Gross, the chief investment officer of Pacific Investment Management Co., or Pimco, estimates the average price of distressed mortgages that pass from "troubled financial institutions" to the Treasury at auction will be 65 cents on the dollar. That will represent a loss of one-third of the original purchase price to the seller, and a prospective yield of 10 percent to 15 percent to the Treasury, Gross said.
"Financed at 3 percent to 4 percent via the sale of Treasury bonds, the Treasury will therefore be in a position to earn a positive carry or yield spread of at least 7 percent to 8 percent," Gross argued. "The Treasury proposal will not be a bailout of Wall Street but a rescue of Main Street, as lending capacity and confidence is restored to our banks and the delicate balance between production and finance is given a chance to work its magic," Gross added.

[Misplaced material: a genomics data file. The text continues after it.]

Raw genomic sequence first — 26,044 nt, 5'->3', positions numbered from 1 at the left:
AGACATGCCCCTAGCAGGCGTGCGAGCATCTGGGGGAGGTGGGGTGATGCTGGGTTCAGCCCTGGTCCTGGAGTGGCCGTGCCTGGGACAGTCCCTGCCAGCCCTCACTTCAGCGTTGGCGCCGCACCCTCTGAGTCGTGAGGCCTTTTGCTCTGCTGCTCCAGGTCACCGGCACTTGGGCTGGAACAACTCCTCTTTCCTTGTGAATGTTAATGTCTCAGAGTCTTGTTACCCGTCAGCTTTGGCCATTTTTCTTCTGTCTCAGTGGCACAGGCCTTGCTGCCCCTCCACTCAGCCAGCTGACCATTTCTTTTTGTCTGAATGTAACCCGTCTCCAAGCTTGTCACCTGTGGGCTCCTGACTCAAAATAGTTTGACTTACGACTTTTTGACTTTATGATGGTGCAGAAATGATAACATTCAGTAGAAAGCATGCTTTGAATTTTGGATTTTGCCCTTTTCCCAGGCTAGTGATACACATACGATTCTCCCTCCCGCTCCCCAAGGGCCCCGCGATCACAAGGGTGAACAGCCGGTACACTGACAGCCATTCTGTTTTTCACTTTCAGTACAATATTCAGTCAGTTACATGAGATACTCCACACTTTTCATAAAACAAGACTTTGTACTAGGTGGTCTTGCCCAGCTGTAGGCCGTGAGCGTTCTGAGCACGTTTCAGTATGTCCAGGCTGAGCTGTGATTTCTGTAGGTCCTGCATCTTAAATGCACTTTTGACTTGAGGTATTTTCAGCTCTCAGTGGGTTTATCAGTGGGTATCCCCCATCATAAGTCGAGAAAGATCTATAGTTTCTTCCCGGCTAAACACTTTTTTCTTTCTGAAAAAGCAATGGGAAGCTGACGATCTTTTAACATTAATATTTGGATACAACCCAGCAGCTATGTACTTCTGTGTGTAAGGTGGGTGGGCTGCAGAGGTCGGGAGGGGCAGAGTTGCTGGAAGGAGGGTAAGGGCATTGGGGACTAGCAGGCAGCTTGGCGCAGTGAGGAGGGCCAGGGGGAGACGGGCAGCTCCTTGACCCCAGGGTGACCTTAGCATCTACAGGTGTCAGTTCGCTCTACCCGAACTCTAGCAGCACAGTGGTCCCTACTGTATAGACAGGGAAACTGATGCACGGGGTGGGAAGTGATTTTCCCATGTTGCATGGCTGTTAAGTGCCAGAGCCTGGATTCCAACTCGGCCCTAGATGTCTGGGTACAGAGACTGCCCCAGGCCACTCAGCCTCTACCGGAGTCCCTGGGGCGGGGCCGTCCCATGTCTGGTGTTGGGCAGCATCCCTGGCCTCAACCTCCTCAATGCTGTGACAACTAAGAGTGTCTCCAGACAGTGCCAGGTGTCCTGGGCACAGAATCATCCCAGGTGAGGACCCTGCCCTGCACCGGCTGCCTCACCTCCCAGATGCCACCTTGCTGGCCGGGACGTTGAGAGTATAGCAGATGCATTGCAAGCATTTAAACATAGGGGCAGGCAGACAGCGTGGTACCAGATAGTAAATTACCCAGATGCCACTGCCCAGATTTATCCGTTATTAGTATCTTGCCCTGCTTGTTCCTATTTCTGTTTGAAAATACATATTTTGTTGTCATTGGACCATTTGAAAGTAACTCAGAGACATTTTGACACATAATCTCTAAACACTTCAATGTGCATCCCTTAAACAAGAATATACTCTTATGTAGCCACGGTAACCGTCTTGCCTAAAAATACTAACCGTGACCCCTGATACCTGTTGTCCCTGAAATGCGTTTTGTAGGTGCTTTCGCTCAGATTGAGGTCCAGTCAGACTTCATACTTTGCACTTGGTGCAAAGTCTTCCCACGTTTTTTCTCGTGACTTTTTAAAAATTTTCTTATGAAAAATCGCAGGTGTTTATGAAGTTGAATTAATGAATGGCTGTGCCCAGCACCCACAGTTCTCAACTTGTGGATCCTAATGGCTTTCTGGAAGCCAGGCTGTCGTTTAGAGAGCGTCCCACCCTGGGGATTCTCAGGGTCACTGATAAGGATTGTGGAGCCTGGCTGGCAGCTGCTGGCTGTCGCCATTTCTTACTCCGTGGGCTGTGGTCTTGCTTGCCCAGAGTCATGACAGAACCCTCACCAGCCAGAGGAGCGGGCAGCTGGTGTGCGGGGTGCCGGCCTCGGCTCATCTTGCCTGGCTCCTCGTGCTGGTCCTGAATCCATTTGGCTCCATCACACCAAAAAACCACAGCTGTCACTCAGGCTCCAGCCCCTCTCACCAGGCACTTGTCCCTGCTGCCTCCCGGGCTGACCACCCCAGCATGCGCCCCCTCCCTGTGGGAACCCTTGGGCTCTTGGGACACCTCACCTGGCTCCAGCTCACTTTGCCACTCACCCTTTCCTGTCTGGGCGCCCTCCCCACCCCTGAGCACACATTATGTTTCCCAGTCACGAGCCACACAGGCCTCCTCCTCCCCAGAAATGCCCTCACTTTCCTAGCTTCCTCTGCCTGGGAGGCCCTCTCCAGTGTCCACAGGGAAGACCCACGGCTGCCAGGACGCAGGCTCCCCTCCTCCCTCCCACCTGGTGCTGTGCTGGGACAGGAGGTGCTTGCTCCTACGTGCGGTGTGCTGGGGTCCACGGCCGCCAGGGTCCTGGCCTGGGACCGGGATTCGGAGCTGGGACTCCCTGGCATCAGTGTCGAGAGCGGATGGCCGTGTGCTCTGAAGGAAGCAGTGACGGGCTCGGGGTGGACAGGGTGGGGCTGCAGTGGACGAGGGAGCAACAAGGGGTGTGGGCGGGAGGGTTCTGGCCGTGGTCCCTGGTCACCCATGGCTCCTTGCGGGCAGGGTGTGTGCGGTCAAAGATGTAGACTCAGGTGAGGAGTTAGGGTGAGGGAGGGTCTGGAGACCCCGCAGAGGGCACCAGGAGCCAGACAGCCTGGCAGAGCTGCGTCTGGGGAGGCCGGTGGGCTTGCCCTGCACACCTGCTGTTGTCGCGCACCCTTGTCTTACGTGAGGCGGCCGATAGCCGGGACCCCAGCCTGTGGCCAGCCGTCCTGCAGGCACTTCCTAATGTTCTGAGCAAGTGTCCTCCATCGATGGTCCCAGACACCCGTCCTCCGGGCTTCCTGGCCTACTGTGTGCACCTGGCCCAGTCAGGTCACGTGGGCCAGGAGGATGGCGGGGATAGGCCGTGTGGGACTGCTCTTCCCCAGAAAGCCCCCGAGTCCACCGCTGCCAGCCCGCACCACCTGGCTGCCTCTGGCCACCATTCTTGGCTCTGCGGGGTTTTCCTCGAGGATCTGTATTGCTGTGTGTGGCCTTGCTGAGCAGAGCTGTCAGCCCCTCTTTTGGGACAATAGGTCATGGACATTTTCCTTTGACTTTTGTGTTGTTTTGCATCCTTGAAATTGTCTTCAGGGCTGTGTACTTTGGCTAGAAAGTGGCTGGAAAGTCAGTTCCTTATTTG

I have great respect for Gross. His understanding of the workings of the debt markets is unsurpassed. So, I tend to think he's right on this.
Even so, I'm still concerned about moral hazard. Perhaps the estimated 35% loss to the seller of these assets is a sufficient disincentive? I don't know.
UPDATE> Gross' full article can be found here.